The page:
Thursday, August 13, 2020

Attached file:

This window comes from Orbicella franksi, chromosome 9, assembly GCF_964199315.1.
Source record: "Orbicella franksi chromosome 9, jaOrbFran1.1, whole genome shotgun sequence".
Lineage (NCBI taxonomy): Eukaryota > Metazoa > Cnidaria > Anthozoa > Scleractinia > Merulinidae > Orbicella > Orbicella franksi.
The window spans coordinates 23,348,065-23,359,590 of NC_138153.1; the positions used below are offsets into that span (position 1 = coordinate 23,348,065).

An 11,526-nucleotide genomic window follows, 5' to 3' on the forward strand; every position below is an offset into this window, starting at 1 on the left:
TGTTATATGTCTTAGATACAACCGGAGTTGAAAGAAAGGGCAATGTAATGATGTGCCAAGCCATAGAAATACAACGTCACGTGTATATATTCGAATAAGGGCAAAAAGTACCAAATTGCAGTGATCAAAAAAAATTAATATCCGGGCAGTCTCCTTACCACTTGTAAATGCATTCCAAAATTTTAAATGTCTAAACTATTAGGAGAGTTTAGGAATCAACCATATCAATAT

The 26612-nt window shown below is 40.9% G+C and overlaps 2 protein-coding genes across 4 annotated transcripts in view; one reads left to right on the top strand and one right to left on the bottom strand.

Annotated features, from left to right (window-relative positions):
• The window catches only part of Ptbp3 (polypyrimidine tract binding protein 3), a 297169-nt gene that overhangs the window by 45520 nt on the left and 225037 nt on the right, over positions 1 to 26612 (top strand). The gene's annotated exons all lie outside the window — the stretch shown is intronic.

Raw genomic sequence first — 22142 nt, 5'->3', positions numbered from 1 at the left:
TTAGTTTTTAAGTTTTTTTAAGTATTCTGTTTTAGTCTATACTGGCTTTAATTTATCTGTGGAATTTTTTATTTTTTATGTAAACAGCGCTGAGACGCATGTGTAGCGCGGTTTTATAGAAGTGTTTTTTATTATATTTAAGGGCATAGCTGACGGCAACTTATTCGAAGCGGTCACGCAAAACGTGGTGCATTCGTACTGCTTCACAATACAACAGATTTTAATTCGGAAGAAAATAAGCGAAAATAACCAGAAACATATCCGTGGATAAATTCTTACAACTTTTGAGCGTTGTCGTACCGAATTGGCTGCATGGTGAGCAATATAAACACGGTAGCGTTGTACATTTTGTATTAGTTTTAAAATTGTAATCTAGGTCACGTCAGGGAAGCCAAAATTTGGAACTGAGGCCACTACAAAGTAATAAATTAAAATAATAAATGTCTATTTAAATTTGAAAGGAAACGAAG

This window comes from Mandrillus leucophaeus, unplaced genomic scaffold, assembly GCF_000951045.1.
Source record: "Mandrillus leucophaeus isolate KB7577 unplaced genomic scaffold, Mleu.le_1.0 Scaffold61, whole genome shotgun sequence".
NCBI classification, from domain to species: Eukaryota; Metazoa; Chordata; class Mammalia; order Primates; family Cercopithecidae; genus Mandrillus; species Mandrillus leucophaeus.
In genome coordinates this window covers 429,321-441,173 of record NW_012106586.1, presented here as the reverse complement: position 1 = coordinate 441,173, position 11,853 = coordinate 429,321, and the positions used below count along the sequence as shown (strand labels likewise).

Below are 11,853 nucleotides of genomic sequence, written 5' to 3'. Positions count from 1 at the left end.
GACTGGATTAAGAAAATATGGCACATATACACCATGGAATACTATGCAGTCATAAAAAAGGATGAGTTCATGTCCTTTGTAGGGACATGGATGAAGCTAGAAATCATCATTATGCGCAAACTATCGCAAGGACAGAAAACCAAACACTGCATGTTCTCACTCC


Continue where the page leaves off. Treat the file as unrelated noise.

Finding Therapists as a Highly Sensitive Person